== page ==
This historic medallion was given out to customers by the State Savings Bank of Victoria, as a commemorative medallion for the bicentenary of the landing on Australian soil by Captain James Cook and the crew of HM Bark Endeavour in 1770.
The medallion has been kept in relatively good condition and the gilt bronze has a few marks upon it. The pictures say it best.
Their were some 40 different medallions released around the country for the occasion and this was one of them.
The State Savings Bank was the first to officially release a medallion. In total 50 gold medallions, 5,000 silver and 100,000 bronze were struck by the bank.
The bank as a part of the celebrations had a display in its foyer to commemorate the bicentenary which explored the life and times of Captain Cook. It included a 3 foot model of the Endeavour ship, maritime equipment of the eighteenth century as well as charts and a copy of Richard Linton’s painting, “Endeavour”.
1970 Bi-centenary Captain James Cook
Dimension: 34 mm (Diameter)
Weight: 18.36 g (Weight)
Metal: Gilt Bronze
Maker: The dies were hand-cut by Stokes’ senior die-sinker, Keith Gray.
Artist: Stanley Hammond
Issuer: The State Savings Bank of Victoria, Melbourne, Victoria, Australia
Obverse: Bust of James Cook facing right, around above, . 1770 . AUSTRALIA . 1970 . below: CAPTAIN JAMES COOK BICENTENARY and the mint name, STOKES, in small letters under the bust. The bust of Cook is based on a plaque by Josiah Wedgewood
Reverse: The Endeavour under full sail to front right and below H.M. BARK ENDEAVOUR; around above, THE STATE SAVINGS BANK OF VICTORIA. In exergue a small cannon, with stack of cannon-balls and keg of powder.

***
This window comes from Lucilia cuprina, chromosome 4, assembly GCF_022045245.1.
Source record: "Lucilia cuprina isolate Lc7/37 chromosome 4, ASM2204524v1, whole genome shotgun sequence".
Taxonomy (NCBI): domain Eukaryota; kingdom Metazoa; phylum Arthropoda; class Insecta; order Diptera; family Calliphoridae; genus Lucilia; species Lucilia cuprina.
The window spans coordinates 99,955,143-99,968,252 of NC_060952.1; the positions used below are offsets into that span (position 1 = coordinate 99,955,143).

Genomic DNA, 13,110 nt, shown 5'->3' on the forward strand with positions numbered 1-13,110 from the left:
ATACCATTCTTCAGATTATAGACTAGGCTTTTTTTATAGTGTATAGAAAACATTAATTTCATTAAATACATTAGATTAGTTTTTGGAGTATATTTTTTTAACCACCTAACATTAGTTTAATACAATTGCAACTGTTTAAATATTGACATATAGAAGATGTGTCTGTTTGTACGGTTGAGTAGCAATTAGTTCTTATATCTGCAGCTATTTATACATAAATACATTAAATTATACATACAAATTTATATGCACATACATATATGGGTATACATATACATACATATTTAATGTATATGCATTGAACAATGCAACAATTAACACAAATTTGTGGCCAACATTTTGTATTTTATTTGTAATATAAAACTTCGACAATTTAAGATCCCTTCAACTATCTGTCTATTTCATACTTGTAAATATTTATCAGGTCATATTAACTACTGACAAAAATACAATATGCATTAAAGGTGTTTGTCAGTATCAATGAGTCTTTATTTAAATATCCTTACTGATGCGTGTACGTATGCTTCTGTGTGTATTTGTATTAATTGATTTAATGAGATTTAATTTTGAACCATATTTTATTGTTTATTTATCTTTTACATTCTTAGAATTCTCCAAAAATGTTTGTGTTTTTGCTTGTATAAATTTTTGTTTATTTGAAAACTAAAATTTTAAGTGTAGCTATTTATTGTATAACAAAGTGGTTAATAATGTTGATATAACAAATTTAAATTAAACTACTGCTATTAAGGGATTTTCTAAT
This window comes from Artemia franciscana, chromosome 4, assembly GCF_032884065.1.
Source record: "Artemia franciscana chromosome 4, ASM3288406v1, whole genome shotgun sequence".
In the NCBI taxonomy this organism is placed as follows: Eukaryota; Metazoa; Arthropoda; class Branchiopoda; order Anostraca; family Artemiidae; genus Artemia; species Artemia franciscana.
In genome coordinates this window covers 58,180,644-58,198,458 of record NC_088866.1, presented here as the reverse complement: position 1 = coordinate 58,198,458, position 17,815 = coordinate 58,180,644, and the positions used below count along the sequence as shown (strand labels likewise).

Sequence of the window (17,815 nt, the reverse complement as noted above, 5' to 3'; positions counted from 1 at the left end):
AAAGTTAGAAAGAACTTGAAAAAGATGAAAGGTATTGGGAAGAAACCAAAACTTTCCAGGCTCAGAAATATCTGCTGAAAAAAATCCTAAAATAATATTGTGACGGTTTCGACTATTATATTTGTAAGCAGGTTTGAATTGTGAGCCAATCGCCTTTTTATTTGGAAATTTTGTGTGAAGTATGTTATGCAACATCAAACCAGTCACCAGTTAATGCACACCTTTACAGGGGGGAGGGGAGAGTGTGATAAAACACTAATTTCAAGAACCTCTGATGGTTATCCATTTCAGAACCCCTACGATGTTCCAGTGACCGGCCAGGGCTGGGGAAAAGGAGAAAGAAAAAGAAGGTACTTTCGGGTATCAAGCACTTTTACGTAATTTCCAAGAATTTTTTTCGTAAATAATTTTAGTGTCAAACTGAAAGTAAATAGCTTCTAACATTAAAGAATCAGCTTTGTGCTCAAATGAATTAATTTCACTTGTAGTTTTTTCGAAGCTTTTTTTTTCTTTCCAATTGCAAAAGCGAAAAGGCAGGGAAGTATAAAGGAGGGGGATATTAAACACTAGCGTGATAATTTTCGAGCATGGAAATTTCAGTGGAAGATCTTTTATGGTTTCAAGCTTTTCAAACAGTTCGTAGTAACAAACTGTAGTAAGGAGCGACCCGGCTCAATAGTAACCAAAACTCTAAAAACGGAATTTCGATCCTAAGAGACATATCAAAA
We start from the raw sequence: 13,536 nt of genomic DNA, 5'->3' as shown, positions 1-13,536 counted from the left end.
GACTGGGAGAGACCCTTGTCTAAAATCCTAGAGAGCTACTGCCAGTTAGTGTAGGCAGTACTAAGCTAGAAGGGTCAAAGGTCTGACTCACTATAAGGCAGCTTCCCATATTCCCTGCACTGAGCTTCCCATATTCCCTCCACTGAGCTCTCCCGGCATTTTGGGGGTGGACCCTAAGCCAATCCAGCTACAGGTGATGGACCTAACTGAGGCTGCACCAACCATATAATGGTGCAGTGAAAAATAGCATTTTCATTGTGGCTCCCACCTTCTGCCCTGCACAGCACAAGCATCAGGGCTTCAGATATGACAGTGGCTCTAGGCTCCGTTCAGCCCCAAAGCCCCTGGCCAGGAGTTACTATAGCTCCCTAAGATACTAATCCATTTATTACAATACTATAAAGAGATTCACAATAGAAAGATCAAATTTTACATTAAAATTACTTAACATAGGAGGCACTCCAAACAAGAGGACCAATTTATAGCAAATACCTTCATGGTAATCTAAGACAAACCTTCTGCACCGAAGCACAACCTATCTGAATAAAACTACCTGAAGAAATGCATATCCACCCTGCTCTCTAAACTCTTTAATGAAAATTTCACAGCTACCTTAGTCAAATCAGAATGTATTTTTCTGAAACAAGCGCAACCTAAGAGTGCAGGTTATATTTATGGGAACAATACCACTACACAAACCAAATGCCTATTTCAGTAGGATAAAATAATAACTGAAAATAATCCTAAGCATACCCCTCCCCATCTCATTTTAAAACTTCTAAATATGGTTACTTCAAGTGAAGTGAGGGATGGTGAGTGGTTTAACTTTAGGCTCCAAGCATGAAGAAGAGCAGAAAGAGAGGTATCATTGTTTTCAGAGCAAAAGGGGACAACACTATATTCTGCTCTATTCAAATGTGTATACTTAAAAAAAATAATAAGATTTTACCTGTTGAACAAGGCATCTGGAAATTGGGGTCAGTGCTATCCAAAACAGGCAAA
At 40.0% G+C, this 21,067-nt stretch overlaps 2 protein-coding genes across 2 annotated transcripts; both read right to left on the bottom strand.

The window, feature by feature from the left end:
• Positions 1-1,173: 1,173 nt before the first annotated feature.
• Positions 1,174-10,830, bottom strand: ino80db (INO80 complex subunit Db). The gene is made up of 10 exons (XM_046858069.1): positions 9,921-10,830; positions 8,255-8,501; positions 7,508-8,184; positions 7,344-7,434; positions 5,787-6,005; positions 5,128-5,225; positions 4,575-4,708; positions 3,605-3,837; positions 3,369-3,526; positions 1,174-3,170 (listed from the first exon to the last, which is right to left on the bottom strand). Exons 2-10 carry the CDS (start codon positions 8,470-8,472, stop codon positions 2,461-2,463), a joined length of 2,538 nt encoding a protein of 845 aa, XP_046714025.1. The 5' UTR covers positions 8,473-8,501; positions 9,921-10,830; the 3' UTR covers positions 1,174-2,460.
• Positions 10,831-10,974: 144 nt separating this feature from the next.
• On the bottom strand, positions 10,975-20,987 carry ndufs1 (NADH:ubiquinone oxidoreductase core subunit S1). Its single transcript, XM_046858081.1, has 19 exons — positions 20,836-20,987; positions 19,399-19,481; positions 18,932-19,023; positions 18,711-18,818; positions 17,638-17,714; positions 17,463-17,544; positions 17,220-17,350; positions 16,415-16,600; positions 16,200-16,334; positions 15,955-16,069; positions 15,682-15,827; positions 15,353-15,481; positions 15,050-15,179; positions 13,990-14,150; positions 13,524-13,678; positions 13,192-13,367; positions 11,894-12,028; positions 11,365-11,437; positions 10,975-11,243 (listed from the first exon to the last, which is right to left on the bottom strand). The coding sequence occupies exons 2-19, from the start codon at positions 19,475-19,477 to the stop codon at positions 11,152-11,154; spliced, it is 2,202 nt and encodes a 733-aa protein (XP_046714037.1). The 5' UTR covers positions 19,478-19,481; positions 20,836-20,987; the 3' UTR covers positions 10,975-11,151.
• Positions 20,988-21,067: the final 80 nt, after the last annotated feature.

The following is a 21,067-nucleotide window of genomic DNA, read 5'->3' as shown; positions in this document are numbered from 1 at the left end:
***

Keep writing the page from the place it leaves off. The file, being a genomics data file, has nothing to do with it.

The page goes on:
This bronze medal celebrates the first exploratory mission by the Royal Society with Captain James Cook the famous British explorer, navigator, cartographer, and captain in the Royal Navy as the expedition leader.
The expedition was made in a ship that had originally started life as a merchant collier named the , Earl of Pembroke, which was launched in North Yorkshire in June of 1764. The vessel was of a flat-bottomed design which made sailing in shallower waters easier and also allowed the ship to be put ashore, beached, for the loading and unloading of goods. It also meant that she could be beached for the purpose of making repairs and then floated off again in the next high tide.
The vessel was seen to be the perfect choice for an expedition and she was purchased by the Royal Navy for £2,840. 10s. 11d and was assigned to the Society’s expedition. It was immediately refitted with additional rooms below deck and the hull was strengthened. The refit cost almost as much as the purchase price with the cost coming to £2,294.
Cook took command of the Earl of Pembroke in May of 1768 and the newly refitted vessel was commissioned as His Majesty’s Bark the Endeavour.
It set out from Plymouth in on 26 August 1768 with stores and livestock onboard to provide supply for 18 months to a crew of 94 people.
Having sailed via Africa to South America, to Tahiti and New Zealand her crew sighted the east coast of Australia on 19 April 1770. Cook landed one of the ship’s long boats on the southern shore of what is now known as Botany Bay, New South Wales.